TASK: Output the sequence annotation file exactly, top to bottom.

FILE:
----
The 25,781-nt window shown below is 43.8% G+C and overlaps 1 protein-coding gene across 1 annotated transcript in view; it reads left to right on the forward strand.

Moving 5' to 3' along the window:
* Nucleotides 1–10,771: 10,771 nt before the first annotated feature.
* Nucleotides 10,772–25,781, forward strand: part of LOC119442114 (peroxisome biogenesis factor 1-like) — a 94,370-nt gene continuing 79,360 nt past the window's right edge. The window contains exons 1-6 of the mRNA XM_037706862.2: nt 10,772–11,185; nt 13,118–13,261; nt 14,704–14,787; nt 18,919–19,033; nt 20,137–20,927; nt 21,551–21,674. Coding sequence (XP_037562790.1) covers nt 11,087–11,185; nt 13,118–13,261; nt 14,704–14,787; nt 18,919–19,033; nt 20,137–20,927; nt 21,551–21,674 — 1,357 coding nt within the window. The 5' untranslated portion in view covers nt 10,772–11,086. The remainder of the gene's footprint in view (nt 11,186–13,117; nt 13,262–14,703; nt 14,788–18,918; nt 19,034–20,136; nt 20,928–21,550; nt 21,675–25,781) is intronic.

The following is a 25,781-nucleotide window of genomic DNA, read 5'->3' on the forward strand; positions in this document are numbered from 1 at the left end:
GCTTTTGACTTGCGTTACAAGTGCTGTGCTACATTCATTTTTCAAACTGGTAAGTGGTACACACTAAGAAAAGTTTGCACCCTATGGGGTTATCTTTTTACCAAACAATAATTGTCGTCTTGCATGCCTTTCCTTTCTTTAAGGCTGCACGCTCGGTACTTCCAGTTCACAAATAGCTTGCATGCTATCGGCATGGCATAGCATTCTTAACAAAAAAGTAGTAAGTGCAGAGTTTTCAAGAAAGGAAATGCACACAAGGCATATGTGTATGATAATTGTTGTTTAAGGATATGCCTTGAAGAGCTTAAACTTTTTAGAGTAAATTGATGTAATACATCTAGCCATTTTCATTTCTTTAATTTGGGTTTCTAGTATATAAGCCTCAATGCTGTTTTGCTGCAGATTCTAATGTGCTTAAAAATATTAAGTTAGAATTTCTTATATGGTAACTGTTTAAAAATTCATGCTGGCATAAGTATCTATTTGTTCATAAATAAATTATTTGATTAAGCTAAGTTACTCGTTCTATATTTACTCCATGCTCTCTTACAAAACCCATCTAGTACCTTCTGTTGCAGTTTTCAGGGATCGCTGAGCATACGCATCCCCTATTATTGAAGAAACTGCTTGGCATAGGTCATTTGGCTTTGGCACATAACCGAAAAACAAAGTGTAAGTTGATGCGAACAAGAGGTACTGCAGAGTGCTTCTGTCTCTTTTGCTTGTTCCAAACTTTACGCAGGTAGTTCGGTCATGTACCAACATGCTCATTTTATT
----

The 25,781-nt window shown below is 43.8% G+C and overlaps 1 protein-coding gene across 1 annotated transcript in view; it reads left to right on the forward strand.

Moving 5' to 3' along the window:
* Nucleotides 1–10,771: 10,771 nt before the first annotated feature.
* Nucleotides 10,772–25,781, forward strand: part of LOC119442114 (peroxisome biogenesis factor 1-like) — a 94,370-nt gene continuing 79,360 nt past the window's right edge. The window contains exons 1-6 of the mRNA XM_037706862.2: nt 10,772–11,185; nt 13,118–13,261; nt 14,704–14,787; nt 18,919–19,033; nt 20,137–20,927; nt 21,551–21,674. Coding sequence (XP_037562790.1) covers nt 11,087–11,185; nt 13,118–13,261; nt 14,704–14,787; nt 18,919–19,033; nt 20,137–20,927; nt 21,551–21,674 — 1,357 coding nt within the window. The 5' untranslated portion in view covers nt 10,772–11,086. The remainder of the gene's footprint in view (nt 11,186–13,117; nt 13,262–14,703; nt 14,788–18,918; nt 19,034–20,136; nt 20,928–21,550; nt 21,675–25,781) is intronic.

The following is a 25,781-nucleotide window of genomic DNA, read 5'->3' on the forward strand; positions in this document are numbered from 1 at the left end:
GCTTTTGACTTGCGTTACAAGTGCTGTGCTACATTCATTTTTCAAACTGGTAAGTGGTACACACTAAGAAAAGTTTGCACCCTATGGGGTTATCTTTTTACCAAACAATAATTGTCGTCTTGCATGCCTTTCCTTTCTTTAAGGCTGCACGCTCGGTACTTCCAGTTCACAAATAGCTTGCATGCTATCGGCATGGCATAGCATTCTTAACAAAAAAGTAGTAAGTGCAGAGTTTTCAAGAAAGGAAATGCACACAAGGCATATGTGTATGATAATTGTTGTTTAAGGATATGCCTTGAAGAGCTTAAACTTTTTAGAGTAAATTGATGTAATACATCTAGCCATTTTCATTTCTTTAATTTGGGTTTCTAGTATATAAGCCTCAATGCTGTTTTGCTGCAGATTCTAATGTGCTTAAAAATATTAAGTTAGAATTTCTTATATGGTAACTGTTTAAAAATTCATGCTGGCATAAGTATCTATTTGTTCATAAATAAATTATTTGATTAAGCTAAGTTACTCGTTCTATATTTACTCCATGCTCTCTTACAAAACCCATCTAGTACCTTCTGTTGCAGTTTTCAGGGATCGCTGAGCATACGCATCCCCTATTATTGAAGAAACTGCTTGGCATAGGTCATTTGGCTTTGGCACATAACCGAAAAACAAAGTGTAAGTTGATGCGAACAAGAGGTACTGCAGAGTGCTTCTGTCTCTTTTGCTTGTTCCAAACTTTACGCAGGTAGTTCGGTCATGTACCAACATGCTCATTTTATT